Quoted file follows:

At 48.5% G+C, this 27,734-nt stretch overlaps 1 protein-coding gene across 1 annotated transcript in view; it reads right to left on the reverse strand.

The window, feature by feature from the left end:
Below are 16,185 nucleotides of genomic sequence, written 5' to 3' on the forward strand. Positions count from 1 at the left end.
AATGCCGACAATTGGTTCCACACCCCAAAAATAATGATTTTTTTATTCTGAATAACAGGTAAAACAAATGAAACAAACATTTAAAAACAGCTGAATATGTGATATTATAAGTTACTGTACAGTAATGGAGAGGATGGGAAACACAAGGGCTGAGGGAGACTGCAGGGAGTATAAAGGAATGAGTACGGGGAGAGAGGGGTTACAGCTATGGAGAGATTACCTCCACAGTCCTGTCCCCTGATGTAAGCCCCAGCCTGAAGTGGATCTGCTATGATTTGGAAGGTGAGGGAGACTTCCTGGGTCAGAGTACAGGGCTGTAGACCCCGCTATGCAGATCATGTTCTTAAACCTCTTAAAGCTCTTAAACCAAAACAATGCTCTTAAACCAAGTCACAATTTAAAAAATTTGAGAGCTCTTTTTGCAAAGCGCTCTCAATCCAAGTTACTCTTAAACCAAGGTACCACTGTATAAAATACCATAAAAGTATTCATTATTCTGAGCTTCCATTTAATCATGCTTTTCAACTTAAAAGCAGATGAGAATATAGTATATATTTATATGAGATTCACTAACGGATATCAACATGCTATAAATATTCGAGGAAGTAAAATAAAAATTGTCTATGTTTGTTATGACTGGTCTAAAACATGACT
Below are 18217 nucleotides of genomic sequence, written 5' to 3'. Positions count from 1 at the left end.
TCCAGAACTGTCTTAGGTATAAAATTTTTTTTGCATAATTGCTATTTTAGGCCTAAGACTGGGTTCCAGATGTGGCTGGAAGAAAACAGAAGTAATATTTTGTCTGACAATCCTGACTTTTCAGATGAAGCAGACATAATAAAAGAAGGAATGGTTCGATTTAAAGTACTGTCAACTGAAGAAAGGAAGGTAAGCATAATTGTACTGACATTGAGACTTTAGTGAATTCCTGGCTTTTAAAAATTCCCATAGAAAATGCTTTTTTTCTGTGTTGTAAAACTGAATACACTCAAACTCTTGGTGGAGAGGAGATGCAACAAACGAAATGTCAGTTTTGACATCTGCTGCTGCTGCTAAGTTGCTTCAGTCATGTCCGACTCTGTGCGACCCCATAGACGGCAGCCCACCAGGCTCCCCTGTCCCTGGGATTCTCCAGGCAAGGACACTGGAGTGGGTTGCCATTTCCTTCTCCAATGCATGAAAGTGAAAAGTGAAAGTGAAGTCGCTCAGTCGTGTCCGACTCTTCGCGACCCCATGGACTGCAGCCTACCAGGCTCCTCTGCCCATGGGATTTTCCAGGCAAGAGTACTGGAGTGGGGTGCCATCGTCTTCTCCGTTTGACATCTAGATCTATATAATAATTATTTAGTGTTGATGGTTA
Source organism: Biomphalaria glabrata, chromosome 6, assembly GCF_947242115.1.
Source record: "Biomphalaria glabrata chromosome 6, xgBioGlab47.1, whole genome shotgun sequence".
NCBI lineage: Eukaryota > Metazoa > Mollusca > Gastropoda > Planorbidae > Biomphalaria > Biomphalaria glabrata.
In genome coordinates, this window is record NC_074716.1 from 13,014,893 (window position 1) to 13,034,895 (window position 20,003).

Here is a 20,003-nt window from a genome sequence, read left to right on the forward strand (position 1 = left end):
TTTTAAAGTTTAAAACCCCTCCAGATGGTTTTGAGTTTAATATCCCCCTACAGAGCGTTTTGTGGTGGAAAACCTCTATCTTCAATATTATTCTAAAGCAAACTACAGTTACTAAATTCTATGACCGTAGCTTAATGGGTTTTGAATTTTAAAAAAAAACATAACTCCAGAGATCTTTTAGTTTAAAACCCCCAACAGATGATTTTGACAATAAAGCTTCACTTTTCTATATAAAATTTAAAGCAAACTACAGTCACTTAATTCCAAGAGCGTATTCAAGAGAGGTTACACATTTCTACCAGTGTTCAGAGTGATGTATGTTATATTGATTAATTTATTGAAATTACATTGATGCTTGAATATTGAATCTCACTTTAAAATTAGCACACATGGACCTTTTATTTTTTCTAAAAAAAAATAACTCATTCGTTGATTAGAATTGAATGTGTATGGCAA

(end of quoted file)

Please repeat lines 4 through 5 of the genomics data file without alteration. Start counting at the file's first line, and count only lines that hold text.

AATGCCGACAATTGGTTCCACACCCCAAAAATAATGATTTTTTTATTCTGAATAACAGGTAAAACAAATGAAACAAACATTTAAAAACAGCTGAATATGTGATATTATAAGTTACTGTACAGTAATGGAGAGGATGGGAAACACAAGGGCTGAGGGAGACTGCAGGGAGTATAAAGGAATGAGTACGGGGAGAGAGGGGTTACAGCTATGGAGAGATTACCTCCACAGTCCTGTCCCCTGATGTAAGCCCCAGCCTGAAGTGGATCTGCTATGATTTGGAAGGTGAGGGAGACTTCCTGGGTCAGAGTACAGGGCTGTAGACCCCGCTATGCAGATCATGTTCTTAAACCTCTTAAAGCTCTTAAACCAAAACAATGCTCTTAAACCAAGTCACAATTTAAAAAATTTGAGAGCTCTTTTTGCAAAGCGCTCTCAATCCAAGTTACTCTTAAACCAAGGTACCACTGTATAAAATACCATAAAAGTATTCATTATTCTGAGCTTCCATTTAATCATGCTTTTCAACTTAAAAGCAGATGAGAATATAGTATATATTTATATGAGATTCACTAACGGATATCAACATGCTATAAATATTCGAGGAAGTAAAATAAAAATTGTCTATGTTTGTTATGACTGGTCTAAAACATGACT
Below are 18217 nucleotides of genomic sequence, written 5' to 3'. Positions count from 1 at the left end.